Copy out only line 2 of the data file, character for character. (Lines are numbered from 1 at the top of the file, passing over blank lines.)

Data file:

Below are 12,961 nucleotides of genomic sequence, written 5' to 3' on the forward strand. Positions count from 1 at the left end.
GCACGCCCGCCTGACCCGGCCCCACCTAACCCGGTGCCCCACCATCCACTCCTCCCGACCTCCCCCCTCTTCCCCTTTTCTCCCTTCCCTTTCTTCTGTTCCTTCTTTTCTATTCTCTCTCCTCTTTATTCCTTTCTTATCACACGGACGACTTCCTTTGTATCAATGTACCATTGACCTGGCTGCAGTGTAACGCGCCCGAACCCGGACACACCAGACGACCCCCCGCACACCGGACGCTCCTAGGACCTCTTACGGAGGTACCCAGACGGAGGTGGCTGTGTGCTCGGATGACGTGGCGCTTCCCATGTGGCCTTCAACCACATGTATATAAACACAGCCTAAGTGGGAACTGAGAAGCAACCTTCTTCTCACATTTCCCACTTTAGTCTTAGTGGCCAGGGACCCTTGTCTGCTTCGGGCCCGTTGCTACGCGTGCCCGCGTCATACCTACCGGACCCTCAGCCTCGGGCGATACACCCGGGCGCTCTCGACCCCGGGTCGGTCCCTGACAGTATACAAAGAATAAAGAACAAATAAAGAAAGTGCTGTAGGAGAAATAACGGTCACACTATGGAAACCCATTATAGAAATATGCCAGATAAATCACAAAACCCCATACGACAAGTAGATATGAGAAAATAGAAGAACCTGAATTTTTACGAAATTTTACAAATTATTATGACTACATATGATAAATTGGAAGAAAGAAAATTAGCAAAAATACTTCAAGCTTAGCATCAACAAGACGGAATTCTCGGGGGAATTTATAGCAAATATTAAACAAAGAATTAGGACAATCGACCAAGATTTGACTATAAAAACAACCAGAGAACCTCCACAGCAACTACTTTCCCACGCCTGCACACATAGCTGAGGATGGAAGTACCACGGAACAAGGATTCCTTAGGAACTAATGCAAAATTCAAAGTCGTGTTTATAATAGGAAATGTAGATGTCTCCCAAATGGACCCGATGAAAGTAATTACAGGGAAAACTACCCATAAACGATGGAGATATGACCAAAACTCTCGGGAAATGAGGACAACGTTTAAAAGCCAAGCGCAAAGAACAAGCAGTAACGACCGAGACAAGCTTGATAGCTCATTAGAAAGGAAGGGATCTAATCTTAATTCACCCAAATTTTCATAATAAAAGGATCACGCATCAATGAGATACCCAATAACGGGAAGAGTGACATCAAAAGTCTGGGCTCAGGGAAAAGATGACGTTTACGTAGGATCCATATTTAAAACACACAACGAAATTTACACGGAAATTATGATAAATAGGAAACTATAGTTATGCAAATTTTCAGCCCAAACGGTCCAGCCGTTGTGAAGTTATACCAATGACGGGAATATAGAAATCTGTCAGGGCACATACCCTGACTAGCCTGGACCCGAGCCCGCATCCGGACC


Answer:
GCACGCCCGCCTGACCCGGCCCCACCTAACCCGGTGCCCCACCATCCACTCCTCCCGACCTCCCCCCTCTTCCCCTTTTCTCCCTTCCCTTTCTTCTGTTCCTTCTTTTCTATTCTCTCTCCTCTTTATTCCTTTCTTATCACACGGACGACTTCCTTTGTATCAATGTACCATTGACCTGGCTGCAGTGTAACGCGCCCGAACCCGGACACACCAGACGACCCCCCGCACACCGGACGCTCCTAGGACCTCTTACGGAGGTACCCAGACGGAGGTGGCTGTGTGCTCGGATGACGTGGCGCTTCCCATGTGGCCTTCAACCACATGTATATAAACACAGCCTAAGTGGGAACTGAGAAGCAACCTTCTTCTCACATTTCCCACTTTAGTCTTAGTGGCCAGGGACCCTTGTCTGCTTCGGGCCCGTTGCTACGCGTGCCCGCGTCATACCTACCGGACCCTCAGCCTCGGGCGATACACCCGGGCGCTCTCGACCCCGGGTCGGTCCCTGACAGTATACAAAGAATAAAGAACAAATAAAGAAAGTGCTGTAGGAGAAATAACGGTCACACTATGGAAACCCATTATAGAAATATGCCAGATAAATCACAAAACCCCATACGACAAGTAGATATGAGAAAATAGAAGAACCTGAATTTTTACGAAATTTTACAAATTATTATGACTACATATGATAAATTGGAAGAAAGAAAATTAGCAAAAATACTTCAAGCTTAGCATCAACAAGACGGAATTCTCGGGGGAATTTATAGCAAATATTAAACAAAGAATTAGGACAATCGACCAAGATTTGACTATAAAAACAACCAGAGAACCTCCACAGCAACTACTTTCCCACGCCTGCACACATAGCTGAGGATGGAAGTACCACGGAACAAGGATTCCTTAGGAACTAATGCAAAATTCAAAGTCGTGTTTATAATAGGAAATGTAGATGTCTCCCAAATGGACCCGATGAAAGTAATTACAGGGAAAACTACCCATAAACGATGGAGATATGACCAAAACTCTCGGGAAATGAGGACAACGTTTAAAAGCCAAGCGCAAAGAACAAGCAGTAACGACCGAGACAAGCTTGATAGCTCATTAGAAAGGAAGGGATCTAATCTTAATTCACCCAAATTTTCATAATAAAAGGATCACGCATCAATGAGATACCCAATAACGGGAAGAGTGACATCAAAAGTCTGGGCTCAGGGAAAAGATGACGTTTACGTAGGATCCATATTTAAAACACACAACGAAATTTACACGGAAATTATGATAAATAGGAAACTATAGTTATGCAAATTTTCAGCCCAAACGGTCCAGCCGTTGTGAAGTTATACCAATGACGGGAATATAGAAATCTGTCAGGGCACATACCCTGACTAGCCTGGACCCGAGCCCGCATCCGGACC